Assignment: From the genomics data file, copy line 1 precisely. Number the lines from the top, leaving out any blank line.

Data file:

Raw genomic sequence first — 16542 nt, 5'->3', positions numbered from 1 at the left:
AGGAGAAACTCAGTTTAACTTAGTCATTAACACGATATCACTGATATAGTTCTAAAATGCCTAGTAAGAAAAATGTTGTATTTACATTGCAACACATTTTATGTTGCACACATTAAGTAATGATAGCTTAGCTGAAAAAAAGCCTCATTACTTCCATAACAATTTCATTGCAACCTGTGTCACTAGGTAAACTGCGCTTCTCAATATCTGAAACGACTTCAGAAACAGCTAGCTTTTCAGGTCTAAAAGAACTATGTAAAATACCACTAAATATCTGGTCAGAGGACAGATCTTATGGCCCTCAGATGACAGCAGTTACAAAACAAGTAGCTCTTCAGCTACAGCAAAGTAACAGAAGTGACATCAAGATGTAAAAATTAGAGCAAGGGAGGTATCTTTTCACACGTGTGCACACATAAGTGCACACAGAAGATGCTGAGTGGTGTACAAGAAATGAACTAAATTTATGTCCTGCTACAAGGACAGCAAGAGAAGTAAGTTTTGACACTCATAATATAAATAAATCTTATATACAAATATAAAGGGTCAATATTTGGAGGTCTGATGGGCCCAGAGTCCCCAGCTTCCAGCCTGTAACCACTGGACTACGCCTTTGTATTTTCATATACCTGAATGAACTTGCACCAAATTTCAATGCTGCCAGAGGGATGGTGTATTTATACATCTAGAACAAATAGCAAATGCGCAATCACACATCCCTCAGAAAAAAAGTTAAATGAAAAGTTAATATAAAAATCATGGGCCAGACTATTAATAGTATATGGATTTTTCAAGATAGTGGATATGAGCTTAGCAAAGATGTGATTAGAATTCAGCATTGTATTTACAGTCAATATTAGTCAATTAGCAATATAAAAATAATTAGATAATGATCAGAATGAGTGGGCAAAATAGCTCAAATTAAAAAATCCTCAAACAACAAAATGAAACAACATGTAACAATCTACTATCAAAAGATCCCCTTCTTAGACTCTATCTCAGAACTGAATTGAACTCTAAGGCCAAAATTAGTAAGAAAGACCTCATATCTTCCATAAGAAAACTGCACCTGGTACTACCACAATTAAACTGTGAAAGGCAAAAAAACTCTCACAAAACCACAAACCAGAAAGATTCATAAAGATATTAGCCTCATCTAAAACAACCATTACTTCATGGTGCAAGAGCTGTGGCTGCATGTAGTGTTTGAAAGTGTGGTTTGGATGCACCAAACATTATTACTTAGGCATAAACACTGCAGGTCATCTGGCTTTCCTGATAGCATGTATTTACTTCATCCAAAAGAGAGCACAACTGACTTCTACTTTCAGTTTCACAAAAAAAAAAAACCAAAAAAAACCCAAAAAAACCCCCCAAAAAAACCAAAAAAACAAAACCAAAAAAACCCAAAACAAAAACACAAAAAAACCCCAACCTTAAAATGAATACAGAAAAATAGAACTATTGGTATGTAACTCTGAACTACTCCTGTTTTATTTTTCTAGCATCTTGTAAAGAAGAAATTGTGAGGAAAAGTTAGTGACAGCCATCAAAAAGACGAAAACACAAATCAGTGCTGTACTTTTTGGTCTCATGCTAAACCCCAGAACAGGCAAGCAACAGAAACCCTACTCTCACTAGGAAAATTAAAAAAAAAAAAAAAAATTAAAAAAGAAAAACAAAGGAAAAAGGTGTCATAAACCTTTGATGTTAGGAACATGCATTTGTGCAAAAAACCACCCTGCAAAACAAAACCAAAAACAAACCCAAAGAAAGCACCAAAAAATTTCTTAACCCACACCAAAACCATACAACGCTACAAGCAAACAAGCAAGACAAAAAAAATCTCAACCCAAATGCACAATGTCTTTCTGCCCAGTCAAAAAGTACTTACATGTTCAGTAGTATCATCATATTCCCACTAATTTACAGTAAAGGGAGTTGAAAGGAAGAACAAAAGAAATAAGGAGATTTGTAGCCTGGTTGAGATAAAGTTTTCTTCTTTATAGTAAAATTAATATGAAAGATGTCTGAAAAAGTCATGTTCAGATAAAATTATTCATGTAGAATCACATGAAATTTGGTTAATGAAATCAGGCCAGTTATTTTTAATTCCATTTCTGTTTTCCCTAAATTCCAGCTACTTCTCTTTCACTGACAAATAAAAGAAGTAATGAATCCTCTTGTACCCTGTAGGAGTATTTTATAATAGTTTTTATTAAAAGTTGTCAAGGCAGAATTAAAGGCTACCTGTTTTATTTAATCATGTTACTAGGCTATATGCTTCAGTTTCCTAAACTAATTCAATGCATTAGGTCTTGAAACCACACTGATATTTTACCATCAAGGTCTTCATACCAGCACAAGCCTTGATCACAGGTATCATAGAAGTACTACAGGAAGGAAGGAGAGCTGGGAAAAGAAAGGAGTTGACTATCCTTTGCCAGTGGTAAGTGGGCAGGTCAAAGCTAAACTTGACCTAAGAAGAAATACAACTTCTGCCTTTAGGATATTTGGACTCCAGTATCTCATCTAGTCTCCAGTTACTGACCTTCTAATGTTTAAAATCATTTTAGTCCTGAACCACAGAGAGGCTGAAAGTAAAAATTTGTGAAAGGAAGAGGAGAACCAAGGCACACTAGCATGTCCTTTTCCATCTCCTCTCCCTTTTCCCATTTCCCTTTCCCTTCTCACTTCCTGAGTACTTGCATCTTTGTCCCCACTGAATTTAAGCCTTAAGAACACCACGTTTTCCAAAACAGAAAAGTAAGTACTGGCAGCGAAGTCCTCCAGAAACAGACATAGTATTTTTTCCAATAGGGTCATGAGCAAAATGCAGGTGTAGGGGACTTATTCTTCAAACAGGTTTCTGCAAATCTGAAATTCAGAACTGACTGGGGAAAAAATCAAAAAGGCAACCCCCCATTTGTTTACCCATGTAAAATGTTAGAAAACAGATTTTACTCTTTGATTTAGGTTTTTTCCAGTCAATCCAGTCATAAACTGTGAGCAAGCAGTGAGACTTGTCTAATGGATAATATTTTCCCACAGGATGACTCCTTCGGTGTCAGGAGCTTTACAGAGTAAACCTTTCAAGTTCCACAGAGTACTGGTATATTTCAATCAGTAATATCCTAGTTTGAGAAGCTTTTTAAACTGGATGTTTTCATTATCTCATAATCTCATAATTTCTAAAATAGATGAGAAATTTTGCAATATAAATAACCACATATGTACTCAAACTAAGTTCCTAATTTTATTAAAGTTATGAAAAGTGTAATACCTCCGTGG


Raw genomic sequence first — 16542 nt, 5'->3', positions numbered from 1 at the left: